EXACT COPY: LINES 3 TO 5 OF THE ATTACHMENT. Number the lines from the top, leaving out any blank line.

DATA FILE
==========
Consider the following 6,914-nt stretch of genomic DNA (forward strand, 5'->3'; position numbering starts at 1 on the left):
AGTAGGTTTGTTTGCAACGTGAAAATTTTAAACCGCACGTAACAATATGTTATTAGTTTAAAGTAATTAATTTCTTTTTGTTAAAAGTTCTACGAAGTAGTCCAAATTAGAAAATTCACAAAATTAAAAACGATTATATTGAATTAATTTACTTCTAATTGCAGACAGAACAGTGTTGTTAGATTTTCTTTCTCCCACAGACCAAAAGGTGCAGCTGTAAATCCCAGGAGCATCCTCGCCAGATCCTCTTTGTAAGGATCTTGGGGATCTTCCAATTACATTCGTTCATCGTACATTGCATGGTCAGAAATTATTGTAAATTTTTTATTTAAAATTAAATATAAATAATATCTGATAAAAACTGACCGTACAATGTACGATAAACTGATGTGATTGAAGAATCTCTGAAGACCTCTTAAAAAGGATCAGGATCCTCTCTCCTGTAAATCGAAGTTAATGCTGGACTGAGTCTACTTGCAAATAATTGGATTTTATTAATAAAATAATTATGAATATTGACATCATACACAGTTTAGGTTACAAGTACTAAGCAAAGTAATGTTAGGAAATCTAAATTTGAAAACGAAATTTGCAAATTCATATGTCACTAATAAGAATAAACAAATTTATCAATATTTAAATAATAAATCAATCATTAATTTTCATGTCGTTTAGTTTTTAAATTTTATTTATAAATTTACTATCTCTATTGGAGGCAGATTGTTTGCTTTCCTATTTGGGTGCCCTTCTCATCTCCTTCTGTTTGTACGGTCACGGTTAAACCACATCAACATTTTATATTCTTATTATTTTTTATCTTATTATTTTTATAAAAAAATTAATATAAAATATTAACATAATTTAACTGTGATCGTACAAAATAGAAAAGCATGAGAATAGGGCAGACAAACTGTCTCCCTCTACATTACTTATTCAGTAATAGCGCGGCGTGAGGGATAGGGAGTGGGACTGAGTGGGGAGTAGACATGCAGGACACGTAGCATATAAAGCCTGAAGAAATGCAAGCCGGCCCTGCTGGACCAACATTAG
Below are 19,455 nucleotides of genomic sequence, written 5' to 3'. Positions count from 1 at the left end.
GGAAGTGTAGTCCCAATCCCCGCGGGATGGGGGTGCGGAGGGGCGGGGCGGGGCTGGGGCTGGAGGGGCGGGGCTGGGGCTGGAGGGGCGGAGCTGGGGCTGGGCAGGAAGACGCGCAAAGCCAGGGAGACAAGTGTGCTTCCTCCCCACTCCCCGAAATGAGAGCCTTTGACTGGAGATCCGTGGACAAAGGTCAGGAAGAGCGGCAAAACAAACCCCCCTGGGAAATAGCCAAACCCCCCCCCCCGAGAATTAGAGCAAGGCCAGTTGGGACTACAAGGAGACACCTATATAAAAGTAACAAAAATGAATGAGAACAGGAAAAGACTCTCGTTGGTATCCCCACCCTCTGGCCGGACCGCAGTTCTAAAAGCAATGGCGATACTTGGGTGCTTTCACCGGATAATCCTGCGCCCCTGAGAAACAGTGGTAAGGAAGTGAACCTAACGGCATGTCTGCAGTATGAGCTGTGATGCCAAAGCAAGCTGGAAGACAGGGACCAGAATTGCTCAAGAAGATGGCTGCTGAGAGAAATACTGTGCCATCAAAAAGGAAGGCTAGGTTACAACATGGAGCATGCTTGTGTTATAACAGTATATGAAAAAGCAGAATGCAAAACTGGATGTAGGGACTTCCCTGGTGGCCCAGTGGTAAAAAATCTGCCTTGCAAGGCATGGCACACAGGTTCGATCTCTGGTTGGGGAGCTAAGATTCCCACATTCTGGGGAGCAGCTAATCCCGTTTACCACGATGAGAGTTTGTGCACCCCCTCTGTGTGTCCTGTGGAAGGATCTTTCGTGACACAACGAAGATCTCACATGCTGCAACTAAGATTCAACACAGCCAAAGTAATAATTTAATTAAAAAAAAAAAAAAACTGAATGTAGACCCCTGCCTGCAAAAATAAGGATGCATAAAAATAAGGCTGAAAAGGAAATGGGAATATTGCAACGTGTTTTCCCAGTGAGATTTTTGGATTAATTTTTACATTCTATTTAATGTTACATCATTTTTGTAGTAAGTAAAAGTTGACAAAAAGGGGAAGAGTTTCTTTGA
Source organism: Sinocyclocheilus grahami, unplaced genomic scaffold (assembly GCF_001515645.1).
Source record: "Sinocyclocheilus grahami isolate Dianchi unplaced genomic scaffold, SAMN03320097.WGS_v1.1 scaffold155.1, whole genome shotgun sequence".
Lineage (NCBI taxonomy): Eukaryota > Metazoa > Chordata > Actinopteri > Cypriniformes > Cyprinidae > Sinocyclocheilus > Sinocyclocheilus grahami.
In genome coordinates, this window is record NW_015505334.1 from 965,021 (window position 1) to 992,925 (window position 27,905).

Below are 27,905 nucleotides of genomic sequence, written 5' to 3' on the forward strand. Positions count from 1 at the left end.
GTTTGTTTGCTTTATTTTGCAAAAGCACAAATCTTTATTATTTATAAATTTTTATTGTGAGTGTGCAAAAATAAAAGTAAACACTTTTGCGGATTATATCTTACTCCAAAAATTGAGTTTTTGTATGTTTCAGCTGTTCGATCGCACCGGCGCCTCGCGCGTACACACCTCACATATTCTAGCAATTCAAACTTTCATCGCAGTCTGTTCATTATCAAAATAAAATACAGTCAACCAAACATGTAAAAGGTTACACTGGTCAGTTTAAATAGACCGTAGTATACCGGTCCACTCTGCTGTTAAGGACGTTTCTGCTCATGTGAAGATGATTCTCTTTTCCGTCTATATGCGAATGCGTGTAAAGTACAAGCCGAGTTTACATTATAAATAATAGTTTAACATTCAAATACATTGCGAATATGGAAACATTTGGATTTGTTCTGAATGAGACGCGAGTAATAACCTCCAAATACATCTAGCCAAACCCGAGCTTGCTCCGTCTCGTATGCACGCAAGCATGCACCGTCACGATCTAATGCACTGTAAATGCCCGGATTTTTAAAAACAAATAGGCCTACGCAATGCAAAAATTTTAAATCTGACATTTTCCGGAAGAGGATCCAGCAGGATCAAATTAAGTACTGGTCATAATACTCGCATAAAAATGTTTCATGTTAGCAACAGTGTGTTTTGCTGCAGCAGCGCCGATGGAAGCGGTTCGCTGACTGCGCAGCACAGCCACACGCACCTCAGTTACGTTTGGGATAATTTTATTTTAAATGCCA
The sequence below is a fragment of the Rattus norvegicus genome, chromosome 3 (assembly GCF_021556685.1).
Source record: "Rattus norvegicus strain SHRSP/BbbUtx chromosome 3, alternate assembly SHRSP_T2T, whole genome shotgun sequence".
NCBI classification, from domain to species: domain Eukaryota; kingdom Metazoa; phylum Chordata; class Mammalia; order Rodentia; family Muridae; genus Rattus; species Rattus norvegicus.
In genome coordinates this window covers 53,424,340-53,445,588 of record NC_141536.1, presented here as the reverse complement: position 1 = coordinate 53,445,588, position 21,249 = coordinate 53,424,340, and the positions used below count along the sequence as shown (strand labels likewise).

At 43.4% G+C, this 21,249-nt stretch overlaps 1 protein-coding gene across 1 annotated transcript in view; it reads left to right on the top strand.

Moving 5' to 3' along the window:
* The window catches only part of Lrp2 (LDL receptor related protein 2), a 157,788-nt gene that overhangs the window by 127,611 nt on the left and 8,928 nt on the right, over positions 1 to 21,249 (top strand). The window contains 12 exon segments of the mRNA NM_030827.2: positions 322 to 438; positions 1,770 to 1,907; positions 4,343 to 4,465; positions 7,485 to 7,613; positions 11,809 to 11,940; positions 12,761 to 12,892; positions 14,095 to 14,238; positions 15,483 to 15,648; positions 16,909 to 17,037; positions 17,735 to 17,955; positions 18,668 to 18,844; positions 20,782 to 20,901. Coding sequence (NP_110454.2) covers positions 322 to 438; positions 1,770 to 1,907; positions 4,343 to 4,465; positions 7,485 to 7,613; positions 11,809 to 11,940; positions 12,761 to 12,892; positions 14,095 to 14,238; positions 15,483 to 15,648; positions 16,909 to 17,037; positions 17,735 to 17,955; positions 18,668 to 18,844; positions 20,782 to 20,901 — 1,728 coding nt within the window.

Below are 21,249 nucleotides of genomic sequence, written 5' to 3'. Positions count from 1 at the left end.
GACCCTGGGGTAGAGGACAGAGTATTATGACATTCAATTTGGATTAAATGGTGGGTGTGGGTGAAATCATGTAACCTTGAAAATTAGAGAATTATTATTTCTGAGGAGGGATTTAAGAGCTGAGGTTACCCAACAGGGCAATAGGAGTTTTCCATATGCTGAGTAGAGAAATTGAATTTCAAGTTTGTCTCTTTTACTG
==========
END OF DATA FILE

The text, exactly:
Below are 19,455 nucleotides of genomic sequence, written 5' to 3'. Positions count from 1 at the left end.
GGAAGTGTAGTCCCAATCCCCGCGGGATGGGGGTGCGGAGGGGCGGGGCGGGGCTGGGGCTGGAGGGGCGGGGCTGGGGCTGGAGGGGCGGAGCTGGGGCTGGGCAGGAAGACGCGCAAAGCCAGGGAGACAAGTGTGCTTCCTCCCCACTCCCCGAAATGAGAGCCTTTGACTGGAGATCCGTGGACAAAGGTCAGGAAGAGCGGCAAAACAAACCCCCCTGGGAAATAGCCAAACCCCCCCCCCCGAGAATTAGAGCAAGGCCAGTTGGGACTACAAGGAGACACCTATATAAAAGTAACAAAAATGAATGAGAACAGGAAAAGACTCTCGTTGGTATCCCCACCCTCTGGCCGGACCGCAGTTCTAAAAGCAATGGCGATACTTGGGTGCTTTCACCGGATAATCCTGCGCCCCTGAGAAACAGTGGTAAGGAAGTGAACCTAACGGCATGTCTGCAGTATGAGCTGTGATGCCAAAGCAAGCTGGAAGACAGGGACCAGAATTGCTCAAGAAGATGGCTGCTGAGAGAAATACTGTGCCATCAAAAAGGAAGGCTAGGTTACAACATGGAGCATGCTTGTGTTATAACAGTATATGAAAAAGCAGAATGCAAAACTGGATGTAGGGACTTCCCTGGTGGCCCAGTGGTAAAAAATCTGCCTTGCAAGGCATGGCACACAGGTTCGATCTCTGGTTGGGGAGCTAAGATTCCCACATTCTGGGGAGCAGCTAATCCCGTTTACCACGATGAGAGTTTGTGCACCCCCTCTGTGTGTCCTGTGGAAGGATCTTTCGTGACACAACGAAGATCTCACATGCTGCAACTAAGATTCAACACAGCCAAAGTAATAATTTAATTAAAAAAAAAAAAAAACTGAATGTAGACCCCTGCCTGCAAAAATAAGGATGCATAAAAATAAGGCTGAAAAGGAAATGGGAATATTGCAACGTGTTTTCCCAGTGAGATTTTTGGATTAATTTTTACATTCTATTTAATGTTACATCATTTTTGTAGTAAGTAAAAGTTGACAAAAAGGGGAAGAGTTTCTTTGA
Source organism: Sinocyclocheilus grahami, unplaced genomic scaffold (assembly GCF_001515645.1).